Coronavirus

Arkansas Department of Health

Arkansans with symptoms of COVID-19 may be able to get test results more quickly. This week, the Arkansas Department of Health expects a shipment of almost 13,000 individual antigen tests usable with the BD Veritor System machines purchased in July.

The department's Deputy Director of Administration, Don Adams says the antigen tests can deliver results in less than 30 minutes.

Mosaic Templars Cultural Center

Recording the impact of the coronavirus pandemic on Black Arkansans is the goal of a new project by the Mosaic Templars Cultural Center in Little Rock.

On Tuesday the museum will begin collecting video, audio and written commentary to document the experience of Black people in the state. Christina Shutt, the museum's director, says the staff began collecting newspaper articles and other artifacts when the pandemic began, but wanted to expand their efforts.

Governor's Office

After what appeared to be the beginning a downward trend, Arkansas had its highest ever recording of new COVID-19 cases, with the total now surpassing 22,000.

The state saw 878 new cases, a number that more than doubles the number of new cases announced on Wednesday.  The total number of coronavirus cases is now 22,075.  Of the total number of cases, 6,098 are considered active, an increase from Wednesday, when the state saw its first day of fewer active cases in days.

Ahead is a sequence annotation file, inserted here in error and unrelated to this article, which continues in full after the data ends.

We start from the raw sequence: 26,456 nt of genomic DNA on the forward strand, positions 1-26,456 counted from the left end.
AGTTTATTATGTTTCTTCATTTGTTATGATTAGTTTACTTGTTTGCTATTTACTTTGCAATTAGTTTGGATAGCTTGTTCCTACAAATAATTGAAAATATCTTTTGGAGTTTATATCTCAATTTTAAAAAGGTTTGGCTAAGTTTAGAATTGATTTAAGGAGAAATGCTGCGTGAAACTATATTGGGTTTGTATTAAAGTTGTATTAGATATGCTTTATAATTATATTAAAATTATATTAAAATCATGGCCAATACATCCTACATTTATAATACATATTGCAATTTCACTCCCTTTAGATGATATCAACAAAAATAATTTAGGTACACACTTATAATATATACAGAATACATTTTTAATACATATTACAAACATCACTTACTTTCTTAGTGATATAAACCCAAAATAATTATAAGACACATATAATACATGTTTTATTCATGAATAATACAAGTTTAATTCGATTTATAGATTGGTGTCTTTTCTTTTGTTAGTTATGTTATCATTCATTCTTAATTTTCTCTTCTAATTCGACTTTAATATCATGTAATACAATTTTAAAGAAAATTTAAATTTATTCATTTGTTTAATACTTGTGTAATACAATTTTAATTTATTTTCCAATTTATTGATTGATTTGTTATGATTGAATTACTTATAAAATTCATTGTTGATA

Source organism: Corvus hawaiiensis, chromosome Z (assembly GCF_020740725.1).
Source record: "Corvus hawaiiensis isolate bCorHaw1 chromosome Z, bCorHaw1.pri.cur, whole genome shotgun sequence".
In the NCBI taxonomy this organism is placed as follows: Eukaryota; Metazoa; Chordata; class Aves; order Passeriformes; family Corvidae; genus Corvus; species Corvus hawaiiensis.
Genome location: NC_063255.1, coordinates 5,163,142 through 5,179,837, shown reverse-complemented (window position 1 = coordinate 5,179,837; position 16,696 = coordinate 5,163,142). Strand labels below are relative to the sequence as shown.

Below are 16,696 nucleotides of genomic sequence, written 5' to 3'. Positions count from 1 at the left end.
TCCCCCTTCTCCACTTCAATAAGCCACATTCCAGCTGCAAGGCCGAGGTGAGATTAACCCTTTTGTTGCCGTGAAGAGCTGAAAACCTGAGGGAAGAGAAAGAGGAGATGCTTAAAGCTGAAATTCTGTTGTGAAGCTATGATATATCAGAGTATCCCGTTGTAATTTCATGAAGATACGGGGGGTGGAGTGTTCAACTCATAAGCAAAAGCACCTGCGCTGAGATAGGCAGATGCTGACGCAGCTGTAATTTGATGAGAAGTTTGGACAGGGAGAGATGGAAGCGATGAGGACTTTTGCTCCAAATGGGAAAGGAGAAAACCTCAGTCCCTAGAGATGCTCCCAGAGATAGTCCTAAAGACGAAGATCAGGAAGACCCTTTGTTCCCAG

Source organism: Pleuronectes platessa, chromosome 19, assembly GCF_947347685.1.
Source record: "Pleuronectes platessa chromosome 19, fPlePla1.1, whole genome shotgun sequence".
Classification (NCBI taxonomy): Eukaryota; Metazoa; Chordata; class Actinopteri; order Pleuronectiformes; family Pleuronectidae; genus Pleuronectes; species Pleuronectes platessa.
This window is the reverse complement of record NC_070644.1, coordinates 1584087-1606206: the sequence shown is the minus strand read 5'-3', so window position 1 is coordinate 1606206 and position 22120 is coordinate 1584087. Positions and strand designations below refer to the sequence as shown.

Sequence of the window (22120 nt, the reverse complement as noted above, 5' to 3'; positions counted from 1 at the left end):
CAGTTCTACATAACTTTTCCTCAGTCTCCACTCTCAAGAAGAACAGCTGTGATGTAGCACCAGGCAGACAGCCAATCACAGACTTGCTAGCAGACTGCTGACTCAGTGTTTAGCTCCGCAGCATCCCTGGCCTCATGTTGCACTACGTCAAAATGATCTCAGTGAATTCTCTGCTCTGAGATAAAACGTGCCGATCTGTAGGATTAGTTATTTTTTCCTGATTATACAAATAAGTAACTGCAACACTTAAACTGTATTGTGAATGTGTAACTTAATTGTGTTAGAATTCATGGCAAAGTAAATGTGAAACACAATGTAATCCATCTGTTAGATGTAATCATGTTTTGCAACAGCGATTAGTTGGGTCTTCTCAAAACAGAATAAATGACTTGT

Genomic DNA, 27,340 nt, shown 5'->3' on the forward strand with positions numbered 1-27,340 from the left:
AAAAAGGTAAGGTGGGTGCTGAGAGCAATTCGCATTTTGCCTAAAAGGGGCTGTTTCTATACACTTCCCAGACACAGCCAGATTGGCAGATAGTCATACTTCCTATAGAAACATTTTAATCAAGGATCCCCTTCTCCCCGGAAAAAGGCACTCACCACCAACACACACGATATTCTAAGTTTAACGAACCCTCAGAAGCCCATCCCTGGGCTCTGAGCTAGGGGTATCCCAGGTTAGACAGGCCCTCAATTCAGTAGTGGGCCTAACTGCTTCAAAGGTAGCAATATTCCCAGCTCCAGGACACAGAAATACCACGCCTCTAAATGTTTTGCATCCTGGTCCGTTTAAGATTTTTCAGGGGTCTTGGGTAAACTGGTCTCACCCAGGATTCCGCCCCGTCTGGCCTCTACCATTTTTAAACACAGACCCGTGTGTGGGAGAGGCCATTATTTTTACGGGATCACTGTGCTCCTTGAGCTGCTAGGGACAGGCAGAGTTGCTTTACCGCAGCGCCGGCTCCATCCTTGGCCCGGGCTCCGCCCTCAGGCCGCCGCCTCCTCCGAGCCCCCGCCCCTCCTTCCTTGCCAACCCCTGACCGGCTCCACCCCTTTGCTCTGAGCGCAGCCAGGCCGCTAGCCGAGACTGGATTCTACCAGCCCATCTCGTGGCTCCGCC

Governor's Office

Arkansas appears to be on a downward trend of COVID-19 cases as the total number of cases falls short of 21,200.

According to numbers from the Arkansas Department of Health, the state saw a total of 420 new cases Wednesday, bringing the state’s total to 21,197. Of those cases, 5,757 are considered active. That’s a decrease of 219 compared to Tuesday’s numbers.

The number of Arkansans hospitalized also went down by 15 for a total of 275. The state did see an increase of seven in coronavirus deaths, with the total now 277.

Central Arkansas Library System

Though the Central Arkansas Library System is in the middle of reopening all of its branches since closing them in March due to the coronavirus pandemic, patrons visiting their local branch will see some changes.

Monday, June 22, marked week three of CALS's reopening strategy, with the Children’s, Thompson and Williams libraries opening for the first time. The system’s largest branches, the Terry and Main libraries will open last on June 29.

Governor's Office / YouTube

Arkansas saw its third highest number of new cases of COVID-19 on Thursday as the total number of cases in the state nears 11,000.

According to the Arkansas Department of Health, 448 new cases have been recorded. The total number of cases is now 10,816. Of those cases, 3,294 are considered active.

The total number of Arkansans hospitalized with COVID-19 is now 187. That’s an increase of six. 171 Arkansans have now died from the coronavirus, also an increase of six compared to yesterday.

Downtown Little Rock